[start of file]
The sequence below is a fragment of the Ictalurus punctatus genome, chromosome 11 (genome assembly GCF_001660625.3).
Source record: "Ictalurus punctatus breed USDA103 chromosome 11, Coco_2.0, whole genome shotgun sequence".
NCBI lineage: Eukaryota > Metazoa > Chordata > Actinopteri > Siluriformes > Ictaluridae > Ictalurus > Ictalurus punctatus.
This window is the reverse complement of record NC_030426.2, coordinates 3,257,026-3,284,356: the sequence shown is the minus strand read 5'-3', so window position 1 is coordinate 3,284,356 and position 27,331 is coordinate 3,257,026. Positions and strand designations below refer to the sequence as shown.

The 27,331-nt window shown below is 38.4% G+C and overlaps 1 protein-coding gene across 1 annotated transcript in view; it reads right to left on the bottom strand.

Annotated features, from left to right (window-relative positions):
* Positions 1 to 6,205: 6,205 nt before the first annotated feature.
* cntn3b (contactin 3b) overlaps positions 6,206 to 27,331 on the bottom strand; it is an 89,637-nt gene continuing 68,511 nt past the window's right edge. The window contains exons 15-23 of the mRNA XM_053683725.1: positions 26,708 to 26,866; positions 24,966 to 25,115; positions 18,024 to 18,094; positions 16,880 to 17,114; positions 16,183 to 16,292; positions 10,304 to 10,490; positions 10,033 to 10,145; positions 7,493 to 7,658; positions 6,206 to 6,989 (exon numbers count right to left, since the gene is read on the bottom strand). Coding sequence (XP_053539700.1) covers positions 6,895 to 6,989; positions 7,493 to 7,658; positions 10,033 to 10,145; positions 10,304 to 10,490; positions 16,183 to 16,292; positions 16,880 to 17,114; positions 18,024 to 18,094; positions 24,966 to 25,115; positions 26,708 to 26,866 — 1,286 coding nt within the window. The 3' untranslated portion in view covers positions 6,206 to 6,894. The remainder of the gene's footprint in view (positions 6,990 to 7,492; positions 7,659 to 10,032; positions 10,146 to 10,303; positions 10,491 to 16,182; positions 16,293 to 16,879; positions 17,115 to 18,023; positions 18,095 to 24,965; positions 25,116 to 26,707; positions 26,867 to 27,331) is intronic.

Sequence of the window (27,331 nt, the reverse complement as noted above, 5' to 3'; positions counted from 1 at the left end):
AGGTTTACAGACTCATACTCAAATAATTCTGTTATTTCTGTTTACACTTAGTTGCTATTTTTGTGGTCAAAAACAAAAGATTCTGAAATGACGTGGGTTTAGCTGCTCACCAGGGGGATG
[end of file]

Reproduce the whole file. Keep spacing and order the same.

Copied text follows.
The sequence below is a fragment of the Ictalurus punctatus genome, chromosome 11 (genome assembly GCF_001660625.3).
Source record: "Ictalurus punctatus breed USDA103 chromosome 11, Coco_2.0, whole genome shotgun sequence".
NCBI lineage: Eukaryota > Metazoa > Chordata > Actinopteri > Siluriformes > Ictaluridae > Ictalurus > Ictalurus punctatus.
This window is the reverse complement of record NC_030426.2, coordinates 3,257,026-3,284,356: the sequence shown is the minus strand read 5'-3', so window position 1 is coordinate 3,284,356 and position 27,331 is coordinate 3,257,026. Positions and strand designations below refer to the sequence as shown.

The 27,331-nt window shown below is 38.4% G+C and overlaps 1 protein-coding gene across 1 annotated transcript in view; it reads right to left on the bottom strand.

Annotated features, from left to right (window-relative positions):
* Positions 1 to 6,205: 6,205 nt before the first annotated feature.
* cntn3b (contactin 3b) overlaps positions 6,206 to 27,331 on the bottom strand; it is an 89,637-nt gene continuing 68,511 nt past the window's right edge. The window contains exons 15-23 of the mRNA XM_053683725.1: positions 26,708 to 26,866; positions 24,966 to 25,115; positions 18,024 to 18,094; positions 16,880 to 17,114; positions 16,183 to 16,292; positions 10,304 to 10,490; positions 10,033 to 10,145; positions 7,493 to 7,658; positions 6,206 to 6,989 (exon numbers count right to left, since the gene is read on the bottom strand). Coding sequence (XP_053539700.1) covers positions 6,895 to 6,989; positions 7,493 to 7,658; positions 10,033 to 10,145; positions 10,304 to 10,490; positions 16,183 to 16,292; positions 16,880 to 17,114; positions 18,024 to 18,094; positions 24,966 to 25,115; positions 26,708 to 26,866 — 1,286 coding nt within the window. The 3' untranslated portion in view covers positions 6,206 to 6,894. The remainder of the gene's footprint in view (positions 6,990 to 7,492; positions 7,659 to 10,032; positions 10,146 to 10,303; positions 10,491 to 16,182; positions 16,293 to 16,879; positions 17,115 to 18,023; positions 18,095 to 24,965; positions 25,116 to 26,707; positions 26,867 to 27,331) is intronic.

Sequence of the window (27,331 nt, the reverse complement as noted above, 5' to 3'; positions counted from 1 at the left end):
AGGTTTACAGACTCATACTCAAATAATTCTGTTATTTCTGTTTACACTTAGTTGCTATTTTTGTGGTCAAAAACAAAAGATTCTGAAATGACGTGGGTTTAGCTGCTCACCAGGGGGATG